Connecting With Others Through Shared Experiences: Differing Effects For Friends and Strangers

We examined differences in the effects of sharing an experience for friends and strangers. Findings indicate that friends and strangers both show greater synchrony in their moment-to-moment evaluations of the experience when they can observe each other’s body language and facial expressions but this effect is stronger for friends, who look at each other more frequently. We trace the emergence of coherence to processes of mimicry and emotional contagion by coding participants’ facial expressions and head movements for direct evidence of contagion. For strangers, greater synchrony in moment-to-moment evaluations was correlated with more positive retrospective evaluations but for friends, synchrony in moment-to-moment evaluations did not predict the summary judgment. By contrast, greater synchrony led to greater feelings of interpersonal rapport for friends but not strangers. Disruption in the ability to see each other’s reactions, however, lowered the evaluation of the experience for friends but not strangers.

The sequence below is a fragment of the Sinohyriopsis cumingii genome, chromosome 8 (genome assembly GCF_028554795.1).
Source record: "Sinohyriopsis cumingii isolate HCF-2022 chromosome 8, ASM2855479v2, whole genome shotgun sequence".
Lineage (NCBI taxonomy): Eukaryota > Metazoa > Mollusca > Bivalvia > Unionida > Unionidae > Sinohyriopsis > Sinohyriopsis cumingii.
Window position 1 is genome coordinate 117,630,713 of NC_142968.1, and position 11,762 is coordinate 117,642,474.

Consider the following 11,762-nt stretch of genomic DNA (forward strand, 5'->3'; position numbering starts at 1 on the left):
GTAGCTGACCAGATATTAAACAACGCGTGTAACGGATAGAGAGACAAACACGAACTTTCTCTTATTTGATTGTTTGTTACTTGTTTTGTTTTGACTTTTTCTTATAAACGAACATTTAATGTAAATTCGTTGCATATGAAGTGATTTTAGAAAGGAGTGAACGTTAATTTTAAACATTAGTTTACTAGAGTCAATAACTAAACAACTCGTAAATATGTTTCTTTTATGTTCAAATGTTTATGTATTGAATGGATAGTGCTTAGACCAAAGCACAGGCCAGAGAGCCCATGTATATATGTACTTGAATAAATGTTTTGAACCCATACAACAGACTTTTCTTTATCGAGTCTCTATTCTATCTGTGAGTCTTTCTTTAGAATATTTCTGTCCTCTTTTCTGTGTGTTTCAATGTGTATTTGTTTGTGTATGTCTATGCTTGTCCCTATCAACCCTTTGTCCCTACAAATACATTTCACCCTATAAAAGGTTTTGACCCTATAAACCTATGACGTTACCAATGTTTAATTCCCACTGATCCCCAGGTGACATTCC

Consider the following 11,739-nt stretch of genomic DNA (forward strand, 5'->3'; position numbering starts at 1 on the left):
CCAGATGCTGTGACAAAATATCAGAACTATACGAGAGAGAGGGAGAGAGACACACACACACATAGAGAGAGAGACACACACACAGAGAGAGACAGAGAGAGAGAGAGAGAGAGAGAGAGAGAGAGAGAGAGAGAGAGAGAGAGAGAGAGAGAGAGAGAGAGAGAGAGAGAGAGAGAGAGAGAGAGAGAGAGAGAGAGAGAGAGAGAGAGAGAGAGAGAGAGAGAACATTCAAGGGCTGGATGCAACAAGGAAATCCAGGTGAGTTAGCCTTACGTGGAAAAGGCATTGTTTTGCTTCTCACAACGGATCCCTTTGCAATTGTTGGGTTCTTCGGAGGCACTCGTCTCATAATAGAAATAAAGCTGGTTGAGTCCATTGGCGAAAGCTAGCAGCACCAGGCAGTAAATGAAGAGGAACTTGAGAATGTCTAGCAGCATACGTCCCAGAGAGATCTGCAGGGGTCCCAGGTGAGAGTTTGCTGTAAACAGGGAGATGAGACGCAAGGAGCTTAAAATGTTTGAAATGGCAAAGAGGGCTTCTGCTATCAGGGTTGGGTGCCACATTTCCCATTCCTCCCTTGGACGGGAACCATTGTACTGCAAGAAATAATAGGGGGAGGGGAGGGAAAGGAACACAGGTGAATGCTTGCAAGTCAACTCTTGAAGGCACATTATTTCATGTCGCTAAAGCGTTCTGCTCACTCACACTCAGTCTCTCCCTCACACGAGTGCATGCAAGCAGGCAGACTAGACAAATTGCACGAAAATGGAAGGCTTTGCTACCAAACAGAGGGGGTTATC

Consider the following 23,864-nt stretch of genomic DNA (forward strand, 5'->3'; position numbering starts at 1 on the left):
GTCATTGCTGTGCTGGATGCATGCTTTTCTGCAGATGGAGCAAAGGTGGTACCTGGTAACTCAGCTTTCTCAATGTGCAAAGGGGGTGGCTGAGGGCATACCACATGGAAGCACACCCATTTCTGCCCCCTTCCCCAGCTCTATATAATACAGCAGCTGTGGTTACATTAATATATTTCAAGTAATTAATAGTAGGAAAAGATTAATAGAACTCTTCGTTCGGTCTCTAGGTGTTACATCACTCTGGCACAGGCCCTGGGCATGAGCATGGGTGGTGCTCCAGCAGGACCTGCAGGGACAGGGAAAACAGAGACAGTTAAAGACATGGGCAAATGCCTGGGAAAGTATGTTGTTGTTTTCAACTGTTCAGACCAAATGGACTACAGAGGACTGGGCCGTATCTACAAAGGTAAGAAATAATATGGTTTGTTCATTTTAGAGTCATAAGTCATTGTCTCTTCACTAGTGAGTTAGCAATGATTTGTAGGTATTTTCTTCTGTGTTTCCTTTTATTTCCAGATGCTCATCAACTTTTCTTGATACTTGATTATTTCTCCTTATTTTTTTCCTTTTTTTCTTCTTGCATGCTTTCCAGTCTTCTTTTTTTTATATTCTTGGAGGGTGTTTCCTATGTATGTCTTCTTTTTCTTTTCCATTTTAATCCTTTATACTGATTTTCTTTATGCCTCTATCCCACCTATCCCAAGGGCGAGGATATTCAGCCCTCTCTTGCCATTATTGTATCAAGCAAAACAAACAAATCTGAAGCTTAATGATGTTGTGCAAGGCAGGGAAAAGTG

Citation:

Ann McGill and Suresh Ramanathan (2009) ,"Connecting With Others Through Shared Experiences: Differing Effects For Friends and Strangers", in AP - Asia-Pacific Advances in Consumer Research Volume 8, eds. Sridhar Samu, Rajiv Vaidyanathan, and Dipankar Chakravarti, Duluth, MN : Association for Consumer Research, Pages: 177-178.

Authors

Ann McGill, University of Chicago
Suresh Ramanathan, University of Chicago



Volume

AP - Asia-Pacific Advances in Consumer Research Volume 8 | 2009



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